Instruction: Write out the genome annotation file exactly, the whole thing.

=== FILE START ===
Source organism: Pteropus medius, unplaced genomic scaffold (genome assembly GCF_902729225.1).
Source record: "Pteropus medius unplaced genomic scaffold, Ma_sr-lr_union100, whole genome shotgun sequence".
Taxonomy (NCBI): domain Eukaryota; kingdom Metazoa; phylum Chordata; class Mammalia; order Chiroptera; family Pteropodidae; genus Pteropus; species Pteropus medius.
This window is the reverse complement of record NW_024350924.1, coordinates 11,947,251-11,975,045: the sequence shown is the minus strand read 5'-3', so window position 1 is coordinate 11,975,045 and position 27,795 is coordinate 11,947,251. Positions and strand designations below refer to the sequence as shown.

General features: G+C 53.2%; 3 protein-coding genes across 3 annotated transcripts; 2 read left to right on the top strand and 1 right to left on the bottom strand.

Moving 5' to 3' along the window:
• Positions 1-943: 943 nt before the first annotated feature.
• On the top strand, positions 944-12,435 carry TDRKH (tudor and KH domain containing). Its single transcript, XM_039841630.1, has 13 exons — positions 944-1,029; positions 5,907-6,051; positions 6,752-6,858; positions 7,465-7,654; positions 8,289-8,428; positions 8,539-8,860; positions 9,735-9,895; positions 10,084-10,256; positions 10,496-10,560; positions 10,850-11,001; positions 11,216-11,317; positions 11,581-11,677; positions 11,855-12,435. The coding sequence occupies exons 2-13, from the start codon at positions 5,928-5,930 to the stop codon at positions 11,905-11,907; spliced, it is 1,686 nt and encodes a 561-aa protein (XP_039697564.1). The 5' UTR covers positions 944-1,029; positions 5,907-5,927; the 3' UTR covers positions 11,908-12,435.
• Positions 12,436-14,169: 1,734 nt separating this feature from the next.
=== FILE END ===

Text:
Source organism: Pteropus medius, unplaced genomic scaffold (genome assembly GCF_902729225.1).
Source record: "Pteropus medius unplaced genomic scaffold, Ma_sr-lr_union100, whole genome shotgun sequence".
Taxonomy (NCBI): domain Eukaryota; kingdom Metazoa; phylum Chordata; class Mammalia; order Chiroptera; family Pteropodidae; genus Pteropus; species Pteropus medius.
This window is the reverse complement of record NW_024350924.1, coordinates 11,947,251-11,975,045: the sequence shown is the minus strand read 5'-3', so window position 1 is coordinate 11,975,045 and position 27,795 is coordinate 11,947,251. Positions and strand designations below refer to the sequence as shown.

General features: G+C 53.2%; 3 protein-coding genes across 3 annotated transcripts; 2 read left to right on the top strand and 1 right to left on the bottom strand.

Moving 5' to 3' along the window:
• Positions 1-943: 943 nt before the first annotated feature.
• On the top strand, positions 944-12,435 carry TDRKH (tudor and KH domain containing). Its single transcript, XM_039841630.1, has 13 exons — positions 944-1,029; positions 5,907-6,051; positions 6,752-6,858; positions 7,465-7,654; positions 8,289-8,428; positions 8,539-8,860; positions 9,735-9,895; positions 10,084-10,256; positions 10,496-10,560; positions 10,850-11,001; positions 11,216-11,317; positions 11,581-11,677; positions 11,855-12,435. The coding sequence occupies exons 2-13, from the start codon at positions 5,928-5,930 to the stop codon at positions 11,905-11,907; spliced, it is 1,686 nt and encodes a 561-aa protein (XP_039697564.1). The 5' UTR covers positions 944-1,029; positions 5,907-5,927; the 3' UTR covers positions 11,908-12,435.
• Positions 12,436-14,169: 1,734 nt separating this feature from the next.